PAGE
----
As John Steinbeck said in The Winter of Our Discontent, “You know how advice is. You only want it if it agrees with what you wanted to do anyway.” Good one John.
We might not appreciate advice but we’re free to give it. It’s like everyone is saying, “I want what I want! Is that so wrong?” but the world says, “Sorry. You can’t have that—but… you-can-have-this.”
And we make do (or we make don’t).
Contrary to what we might think, “If you want to avoid repeating history, it’s best not to try to learn from it” (Science Behind Repeating Mistakes).
When a mistake happens, say, “Forget about it” like Donnie Brasco. Sing “Walk On By” with Dionne Warwick and move on. Like the weeping philosopher Heraclitus said in 469 BC, “Everything flows.” Nothing lasts. We’re all a little disappointed.
We all dance a tango with the world. In moments of dissatisfaction and/or lamentation it’s not surprising that we ask, “What’s the point?” and find the point lacking and/or nonexistent.
The psychologist Tim Carey wrote, “It’s a funny thing about the point… we rarely think about the point except in those situations when we question if there is one. Most people… meander through their days… getting on with the business of living by making their lives be the way they want them to be” (What’s the Point?…).
Carey concludes: “We have no objective, irrefutable, immutable point that drives us all except, perhaps, the point of keeping our worlds in the states we are satisfied with” (…life is the point).
Cue music: Les Baxter “Blue Tango” (1952).
The propensity to keep one’s self satisfied reinforces the Perceptual Control Theory (PCT) which states, “Behaviour is the control of perception,” which means: “we do things to get what we want” (PCT).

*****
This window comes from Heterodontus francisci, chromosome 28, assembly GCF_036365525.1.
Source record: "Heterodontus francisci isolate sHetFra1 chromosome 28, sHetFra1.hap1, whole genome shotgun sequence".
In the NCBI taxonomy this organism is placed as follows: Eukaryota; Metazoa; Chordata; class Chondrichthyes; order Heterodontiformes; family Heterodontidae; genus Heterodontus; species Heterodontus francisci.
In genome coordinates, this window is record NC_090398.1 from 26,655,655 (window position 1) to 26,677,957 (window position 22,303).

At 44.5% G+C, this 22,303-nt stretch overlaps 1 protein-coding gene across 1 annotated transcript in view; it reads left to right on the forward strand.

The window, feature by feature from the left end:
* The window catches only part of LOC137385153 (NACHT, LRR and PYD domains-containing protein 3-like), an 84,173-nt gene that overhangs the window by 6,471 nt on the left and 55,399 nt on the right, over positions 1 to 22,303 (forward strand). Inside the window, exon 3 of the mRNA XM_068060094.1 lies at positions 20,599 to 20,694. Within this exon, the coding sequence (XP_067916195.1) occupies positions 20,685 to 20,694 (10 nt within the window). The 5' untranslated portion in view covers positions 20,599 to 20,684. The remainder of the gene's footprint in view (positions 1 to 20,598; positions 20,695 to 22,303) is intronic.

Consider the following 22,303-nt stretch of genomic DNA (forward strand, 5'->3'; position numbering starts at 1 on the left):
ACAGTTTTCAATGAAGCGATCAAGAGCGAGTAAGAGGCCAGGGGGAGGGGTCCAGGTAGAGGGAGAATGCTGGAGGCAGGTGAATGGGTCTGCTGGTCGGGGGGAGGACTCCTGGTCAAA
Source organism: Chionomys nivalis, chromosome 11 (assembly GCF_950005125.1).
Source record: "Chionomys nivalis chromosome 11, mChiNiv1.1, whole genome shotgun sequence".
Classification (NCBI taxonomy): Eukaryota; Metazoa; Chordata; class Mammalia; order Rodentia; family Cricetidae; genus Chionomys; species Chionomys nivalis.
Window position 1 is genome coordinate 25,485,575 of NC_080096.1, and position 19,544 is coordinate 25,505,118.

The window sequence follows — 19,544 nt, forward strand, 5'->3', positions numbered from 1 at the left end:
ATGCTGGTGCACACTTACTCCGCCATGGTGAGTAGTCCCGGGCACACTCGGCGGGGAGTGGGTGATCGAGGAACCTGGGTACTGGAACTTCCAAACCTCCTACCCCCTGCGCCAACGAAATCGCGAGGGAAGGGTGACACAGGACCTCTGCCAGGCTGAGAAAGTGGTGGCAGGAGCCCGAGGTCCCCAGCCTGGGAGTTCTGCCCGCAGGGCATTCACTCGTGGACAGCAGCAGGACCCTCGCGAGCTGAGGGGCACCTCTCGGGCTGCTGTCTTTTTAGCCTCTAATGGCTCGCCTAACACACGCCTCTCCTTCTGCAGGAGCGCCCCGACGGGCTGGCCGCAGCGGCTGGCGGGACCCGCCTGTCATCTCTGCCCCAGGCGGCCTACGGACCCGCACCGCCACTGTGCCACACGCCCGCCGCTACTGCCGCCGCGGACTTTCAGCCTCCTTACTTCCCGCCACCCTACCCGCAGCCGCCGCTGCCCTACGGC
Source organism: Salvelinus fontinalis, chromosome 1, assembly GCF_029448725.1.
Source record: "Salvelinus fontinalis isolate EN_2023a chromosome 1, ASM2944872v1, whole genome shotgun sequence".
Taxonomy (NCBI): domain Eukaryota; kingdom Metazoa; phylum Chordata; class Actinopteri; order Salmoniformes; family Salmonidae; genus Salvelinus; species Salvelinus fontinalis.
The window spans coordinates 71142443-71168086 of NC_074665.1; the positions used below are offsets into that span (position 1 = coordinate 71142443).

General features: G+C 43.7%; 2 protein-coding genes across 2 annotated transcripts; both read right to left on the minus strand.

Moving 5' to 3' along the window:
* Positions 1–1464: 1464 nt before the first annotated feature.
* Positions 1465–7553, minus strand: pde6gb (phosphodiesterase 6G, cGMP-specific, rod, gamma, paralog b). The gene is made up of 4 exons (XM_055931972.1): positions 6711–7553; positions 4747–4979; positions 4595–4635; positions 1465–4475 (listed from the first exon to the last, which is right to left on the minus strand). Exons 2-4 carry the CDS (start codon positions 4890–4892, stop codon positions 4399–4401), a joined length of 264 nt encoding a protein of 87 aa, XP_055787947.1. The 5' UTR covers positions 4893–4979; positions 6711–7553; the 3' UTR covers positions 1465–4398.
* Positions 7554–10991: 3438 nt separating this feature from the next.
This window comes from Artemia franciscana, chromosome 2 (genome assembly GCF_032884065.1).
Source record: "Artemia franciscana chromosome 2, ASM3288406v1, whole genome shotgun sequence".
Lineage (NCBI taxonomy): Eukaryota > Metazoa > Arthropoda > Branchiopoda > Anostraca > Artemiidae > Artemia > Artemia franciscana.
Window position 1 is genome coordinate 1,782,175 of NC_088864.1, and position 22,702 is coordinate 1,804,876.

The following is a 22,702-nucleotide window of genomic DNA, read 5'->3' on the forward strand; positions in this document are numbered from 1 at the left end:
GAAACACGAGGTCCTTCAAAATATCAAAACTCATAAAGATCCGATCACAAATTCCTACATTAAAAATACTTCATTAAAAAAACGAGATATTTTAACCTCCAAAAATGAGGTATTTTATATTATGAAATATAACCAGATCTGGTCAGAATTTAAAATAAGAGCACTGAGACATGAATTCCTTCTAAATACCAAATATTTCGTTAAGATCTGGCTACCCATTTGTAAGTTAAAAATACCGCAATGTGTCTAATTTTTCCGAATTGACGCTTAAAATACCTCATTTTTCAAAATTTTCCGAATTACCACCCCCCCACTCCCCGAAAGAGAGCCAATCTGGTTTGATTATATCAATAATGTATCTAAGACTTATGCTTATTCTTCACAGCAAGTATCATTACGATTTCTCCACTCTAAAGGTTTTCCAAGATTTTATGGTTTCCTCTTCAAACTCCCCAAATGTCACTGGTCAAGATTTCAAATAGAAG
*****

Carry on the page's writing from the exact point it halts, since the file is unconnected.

Seems like a no-brainer.
As it says on the PCT website, “When things are working normally, the person gets to experience what they want to experience. It is just right—like the perfect cup of coffee or tea… the person compares a ‘standard’—what they want—with what they are experiencing right now—their perception” (PCT).
Our brains measure the difference between what we want—a beautiful day—with what we get—mud slides.
The bigger the discrepancy between what we want and what we get, the more effort we put into reducing that discrepancy.
Rather than change our behaviour, we vary our behaviour to control sensory inputs. We do this to feel what we want to feel. We adjust our behaviour until everything is just right.
We think we should be able to control our careers, relationships, health, finances and so on. It’s a surprise when we’re told we can’t.
Effort does not guarantee success. Understand the difference between thinking and being.
It’s like you’re driving a car. Your purpose is to get where you’re going so you avoid potholes. It’s a negative feedback loop. You turn your steering wheel to cancel the negative effects of potholes to your purpose.
You want things “just right.” If the music is too loud or in some way not just right, you change the music, turn it off, suffer or seek escape.
Carey asks, “What is the point of saying “Good morning”? What is the point of a butterfly bursting from its constricting cocoon and fluttering off to find a flower? What is the point of going to school, of turning up to work on time, of going on holidays, of being kind, of asking for skim instead of full cream milk...” What’s the point of anything, really?